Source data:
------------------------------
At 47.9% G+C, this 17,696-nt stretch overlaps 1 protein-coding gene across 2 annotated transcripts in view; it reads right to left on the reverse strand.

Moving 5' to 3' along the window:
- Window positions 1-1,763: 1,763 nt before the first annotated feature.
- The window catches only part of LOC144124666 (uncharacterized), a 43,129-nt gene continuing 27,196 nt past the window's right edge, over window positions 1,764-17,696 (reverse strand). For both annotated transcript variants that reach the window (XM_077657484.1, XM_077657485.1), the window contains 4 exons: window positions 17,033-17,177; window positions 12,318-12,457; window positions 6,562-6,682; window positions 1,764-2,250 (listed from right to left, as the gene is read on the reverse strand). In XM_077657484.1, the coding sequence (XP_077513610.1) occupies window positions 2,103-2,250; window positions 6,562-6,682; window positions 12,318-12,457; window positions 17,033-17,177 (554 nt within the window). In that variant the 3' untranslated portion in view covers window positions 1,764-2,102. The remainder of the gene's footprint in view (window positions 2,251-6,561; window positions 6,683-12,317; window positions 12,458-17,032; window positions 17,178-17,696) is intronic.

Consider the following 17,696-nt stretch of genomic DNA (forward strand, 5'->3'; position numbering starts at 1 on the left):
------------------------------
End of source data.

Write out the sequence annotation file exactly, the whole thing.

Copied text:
At 47.9% G+C, this 17,696-nt stretch overlaps 1 protein-coding gene across 2 annotated transcripts in view; it reads right to left on the reverse strand.

Moving 5' to 3' along the window:
- Window positions 1-1,763: 1,763 nt before the first annotated feature.
- The window catches only part of LOC144124666 (uncharacterized), a 43,129-nt gene continuing 27,196 nt past the window's right edge, over window positions 1,764-17,696 (reverse strand). For both annotated transcript variants that reach the window (XM_077657484.1, XM_077657485.1), the window contains 4 exons: window positions 17,033-17,177; window positions 12,318-12,457; window positions 6,562-6,682; window positions 1,764-2,250 (listed from right to left, as the gene is read on the reverse strand). In XM_077657484.1, the coding sequence (XP_077513610.1) occupies window positions 2,103-2,250; window positions 6,562-6,682; window positions 12,318-12,457; window positions 17,033-17,177 (554 nt within the window). In that variant the 3' untranslated portion in view covers window positions 1,764-2,102. The remainder of the gene's footprint in view (window positions 2,251-6,561; window positions 6,683-12,317; window positions 12,458-17,032; window positions 17,178-17,696) is intronic.

Consider the following 17,696-nt stretch of genomic DNA (forward strand, 5'->3'; position numbering starts at 1 on the left):